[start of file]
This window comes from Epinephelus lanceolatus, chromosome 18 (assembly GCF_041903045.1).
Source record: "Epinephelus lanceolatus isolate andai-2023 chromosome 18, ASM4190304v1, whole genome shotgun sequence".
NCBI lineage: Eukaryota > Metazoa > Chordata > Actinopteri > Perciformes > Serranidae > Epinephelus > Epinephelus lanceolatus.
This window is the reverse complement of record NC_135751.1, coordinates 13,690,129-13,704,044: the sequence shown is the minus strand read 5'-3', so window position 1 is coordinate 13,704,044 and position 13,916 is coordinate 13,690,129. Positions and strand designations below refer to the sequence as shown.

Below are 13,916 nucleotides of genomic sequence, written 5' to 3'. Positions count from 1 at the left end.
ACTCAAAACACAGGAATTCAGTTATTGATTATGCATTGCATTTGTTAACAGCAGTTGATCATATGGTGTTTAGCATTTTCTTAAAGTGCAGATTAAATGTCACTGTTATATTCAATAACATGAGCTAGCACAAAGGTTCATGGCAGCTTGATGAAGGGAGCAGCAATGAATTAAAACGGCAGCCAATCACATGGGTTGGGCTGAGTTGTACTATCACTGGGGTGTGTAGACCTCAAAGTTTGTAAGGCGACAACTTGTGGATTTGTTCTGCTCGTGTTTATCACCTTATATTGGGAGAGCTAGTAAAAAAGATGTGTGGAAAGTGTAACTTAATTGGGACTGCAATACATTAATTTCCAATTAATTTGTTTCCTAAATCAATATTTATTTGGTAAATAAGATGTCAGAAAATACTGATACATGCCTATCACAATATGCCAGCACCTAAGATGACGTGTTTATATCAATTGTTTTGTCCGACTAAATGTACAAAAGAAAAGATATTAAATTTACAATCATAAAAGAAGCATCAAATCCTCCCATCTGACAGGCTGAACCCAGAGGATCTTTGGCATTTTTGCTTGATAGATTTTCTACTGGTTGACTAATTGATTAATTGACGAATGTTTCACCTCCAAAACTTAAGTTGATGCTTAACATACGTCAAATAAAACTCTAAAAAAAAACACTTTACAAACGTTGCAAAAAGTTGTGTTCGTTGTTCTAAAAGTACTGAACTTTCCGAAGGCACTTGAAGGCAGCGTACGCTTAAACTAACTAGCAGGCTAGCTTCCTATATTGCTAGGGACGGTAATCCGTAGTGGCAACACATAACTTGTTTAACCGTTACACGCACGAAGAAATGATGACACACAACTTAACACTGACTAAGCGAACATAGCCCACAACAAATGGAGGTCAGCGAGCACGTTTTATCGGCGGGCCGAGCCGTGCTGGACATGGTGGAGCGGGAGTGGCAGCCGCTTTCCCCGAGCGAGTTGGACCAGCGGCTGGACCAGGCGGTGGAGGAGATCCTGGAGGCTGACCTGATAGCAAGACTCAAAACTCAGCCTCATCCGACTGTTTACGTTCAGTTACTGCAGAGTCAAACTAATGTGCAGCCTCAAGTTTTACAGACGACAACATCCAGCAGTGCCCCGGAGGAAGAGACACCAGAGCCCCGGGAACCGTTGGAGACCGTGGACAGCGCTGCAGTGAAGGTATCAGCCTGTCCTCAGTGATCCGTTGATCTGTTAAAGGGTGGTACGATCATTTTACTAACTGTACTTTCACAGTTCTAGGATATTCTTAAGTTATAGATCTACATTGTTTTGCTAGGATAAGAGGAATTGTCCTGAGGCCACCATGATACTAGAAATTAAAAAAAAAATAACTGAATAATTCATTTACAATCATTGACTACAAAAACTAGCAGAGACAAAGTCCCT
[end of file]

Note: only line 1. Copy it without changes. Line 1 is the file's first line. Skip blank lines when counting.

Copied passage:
This window comes from Epinephelus lanceolatus, chromosome 18 (assembly GCF_041903045.1).